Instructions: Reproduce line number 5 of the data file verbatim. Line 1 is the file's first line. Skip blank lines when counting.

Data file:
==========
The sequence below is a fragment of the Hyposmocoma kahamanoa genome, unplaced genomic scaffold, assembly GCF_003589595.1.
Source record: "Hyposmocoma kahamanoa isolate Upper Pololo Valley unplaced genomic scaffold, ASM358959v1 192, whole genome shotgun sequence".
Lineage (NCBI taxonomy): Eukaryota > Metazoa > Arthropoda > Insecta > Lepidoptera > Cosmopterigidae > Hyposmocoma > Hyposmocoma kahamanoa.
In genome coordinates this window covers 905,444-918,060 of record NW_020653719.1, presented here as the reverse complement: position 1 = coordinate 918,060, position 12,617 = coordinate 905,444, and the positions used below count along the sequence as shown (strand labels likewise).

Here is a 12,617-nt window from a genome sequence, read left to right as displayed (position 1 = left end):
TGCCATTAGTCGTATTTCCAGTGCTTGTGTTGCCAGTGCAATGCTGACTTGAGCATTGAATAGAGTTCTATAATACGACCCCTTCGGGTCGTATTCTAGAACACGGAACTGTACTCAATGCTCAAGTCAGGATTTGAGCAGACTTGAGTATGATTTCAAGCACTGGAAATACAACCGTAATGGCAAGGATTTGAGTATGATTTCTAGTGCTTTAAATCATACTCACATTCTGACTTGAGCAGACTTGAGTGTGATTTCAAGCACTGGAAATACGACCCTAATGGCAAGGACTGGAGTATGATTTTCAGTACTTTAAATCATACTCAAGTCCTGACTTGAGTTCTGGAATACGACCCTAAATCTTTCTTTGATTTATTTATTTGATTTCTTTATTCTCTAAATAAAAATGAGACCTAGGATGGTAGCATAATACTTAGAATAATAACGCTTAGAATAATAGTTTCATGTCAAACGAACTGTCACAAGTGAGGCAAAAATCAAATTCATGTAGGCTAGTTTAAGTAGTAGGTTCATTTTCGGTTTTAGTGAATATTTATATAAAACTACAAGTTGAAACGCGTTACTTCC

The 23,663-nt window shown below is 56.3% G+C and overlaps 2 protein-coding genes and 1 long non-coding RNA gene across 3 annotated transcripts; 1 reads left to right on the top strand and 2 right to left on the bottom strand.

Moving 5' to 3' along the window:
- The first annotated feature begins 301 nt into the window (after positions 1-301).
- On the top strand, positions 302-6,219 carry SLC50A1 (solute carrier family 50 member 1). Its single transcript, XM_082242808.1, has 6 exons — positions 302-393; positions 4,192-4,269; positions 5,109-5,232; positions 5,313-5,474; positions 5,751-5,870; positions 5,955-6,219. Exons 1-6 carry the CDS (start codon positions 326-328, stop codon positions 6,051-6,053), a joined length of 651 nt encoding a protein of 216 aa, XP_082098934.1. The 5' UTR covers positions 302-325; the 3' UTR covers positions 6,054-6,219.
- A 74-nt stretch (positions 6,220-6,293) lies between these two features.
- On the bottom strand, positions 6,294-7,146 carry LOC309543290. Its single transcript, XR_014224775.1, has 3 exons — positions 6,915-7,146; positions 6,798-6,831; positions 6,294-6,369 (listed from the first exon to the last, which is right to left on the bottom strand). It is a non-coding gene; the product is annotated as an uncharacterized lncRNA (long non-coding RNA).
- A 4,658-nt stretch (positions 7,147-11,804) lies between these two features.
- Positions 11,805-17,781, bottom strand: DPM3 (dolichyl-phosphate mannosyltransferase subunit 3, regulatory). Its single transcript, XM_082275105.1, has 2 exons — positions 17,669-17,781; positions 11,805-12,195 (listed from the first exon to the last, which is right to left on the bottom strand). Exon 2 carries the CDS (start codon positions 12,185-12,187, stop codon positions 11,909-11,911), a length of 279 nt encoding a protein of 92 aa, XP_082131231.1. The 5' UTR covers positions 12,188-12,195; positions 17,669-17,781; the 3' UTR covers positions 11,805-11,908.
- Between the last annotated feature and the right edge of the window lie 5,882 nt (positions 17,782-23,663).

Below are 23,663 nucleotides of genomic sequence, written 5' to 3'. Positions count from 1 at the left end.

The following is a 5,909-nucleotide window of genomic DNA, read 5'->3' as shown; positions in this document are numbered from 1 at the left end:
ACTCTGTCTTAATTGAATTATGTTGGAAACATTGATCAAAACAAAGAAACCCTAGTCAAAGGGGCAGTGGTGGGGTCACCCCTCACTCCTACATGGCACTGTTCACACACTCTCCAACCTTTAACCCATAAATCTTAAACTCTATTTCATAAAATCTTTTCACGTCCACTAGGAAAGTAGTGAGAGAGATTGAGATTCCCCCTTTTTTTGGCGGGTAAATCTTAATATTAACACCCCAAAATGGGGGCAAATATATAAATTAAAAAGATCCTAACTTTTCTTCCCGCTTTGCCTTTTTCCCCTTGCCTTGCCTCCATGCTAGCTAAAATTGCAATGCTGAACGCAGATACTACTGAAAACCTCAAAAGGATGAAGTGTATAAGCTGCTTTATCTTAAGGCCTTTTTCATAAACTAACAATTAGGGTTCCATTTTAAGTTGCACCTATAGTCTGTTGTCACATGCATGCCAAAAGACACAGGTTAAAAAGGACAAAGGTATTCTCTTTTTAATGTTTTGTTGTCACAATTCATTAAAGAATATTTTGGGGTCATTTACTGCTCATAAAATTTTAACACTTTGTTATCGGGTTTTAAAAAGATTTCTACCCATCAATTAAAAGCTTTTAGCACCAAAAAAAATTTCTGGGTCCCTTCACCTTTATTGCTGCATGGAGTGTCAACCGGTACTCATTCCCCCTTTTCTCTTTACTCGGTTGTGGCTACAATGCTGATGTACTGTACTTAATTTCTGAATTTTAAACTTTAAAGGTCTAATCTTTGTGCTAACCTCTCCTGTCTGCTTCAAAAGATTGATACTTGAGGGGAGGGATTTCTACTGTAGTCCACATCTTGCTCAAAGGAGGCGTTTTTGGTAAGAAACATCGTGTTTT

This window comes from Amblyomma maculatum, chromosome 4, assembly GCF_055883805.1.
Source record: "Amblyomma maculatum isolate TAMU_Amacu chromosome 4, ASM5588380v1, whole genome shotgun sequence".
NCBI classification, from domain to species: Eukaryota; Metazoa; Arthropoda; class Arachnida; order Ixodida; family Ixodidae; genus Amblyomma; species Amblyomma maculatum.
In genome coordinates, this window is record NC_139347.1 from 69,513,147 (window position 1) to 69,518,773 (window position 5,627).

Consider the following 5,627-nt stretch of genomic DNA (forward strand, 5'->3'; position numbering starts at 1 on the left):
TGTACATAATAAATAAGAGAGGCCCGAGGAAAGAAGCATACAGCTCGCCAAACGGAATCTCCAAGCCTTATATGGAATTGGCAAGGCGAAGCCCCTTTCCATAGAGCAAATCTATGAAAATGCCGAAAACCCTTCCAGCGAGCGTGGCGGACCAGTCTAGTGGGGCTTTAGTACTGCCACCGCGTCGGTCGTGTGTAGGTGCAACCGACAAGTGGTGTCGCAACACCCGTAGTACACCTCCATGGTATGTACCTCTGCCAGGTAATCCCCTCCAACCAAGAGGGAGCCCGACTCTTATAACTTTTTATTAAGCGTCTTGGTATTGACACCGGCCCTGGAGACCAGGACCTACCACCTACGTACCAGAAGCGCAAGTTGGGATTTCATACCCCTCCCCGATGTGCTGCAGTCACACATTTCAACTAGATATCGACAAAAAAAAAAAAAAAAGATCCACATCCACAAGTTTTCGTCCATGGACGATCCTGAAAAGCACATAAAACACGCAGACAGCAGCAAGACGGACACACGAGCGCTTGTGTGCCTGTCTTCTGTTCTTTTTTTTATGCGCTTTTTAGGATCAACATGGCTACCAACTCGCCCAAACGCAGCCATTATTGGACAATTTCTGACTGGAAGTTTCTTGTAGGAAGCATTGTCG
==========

Here is a 12,617-nt window from a genome sequence, read left to right as displayed (position 1 = left end):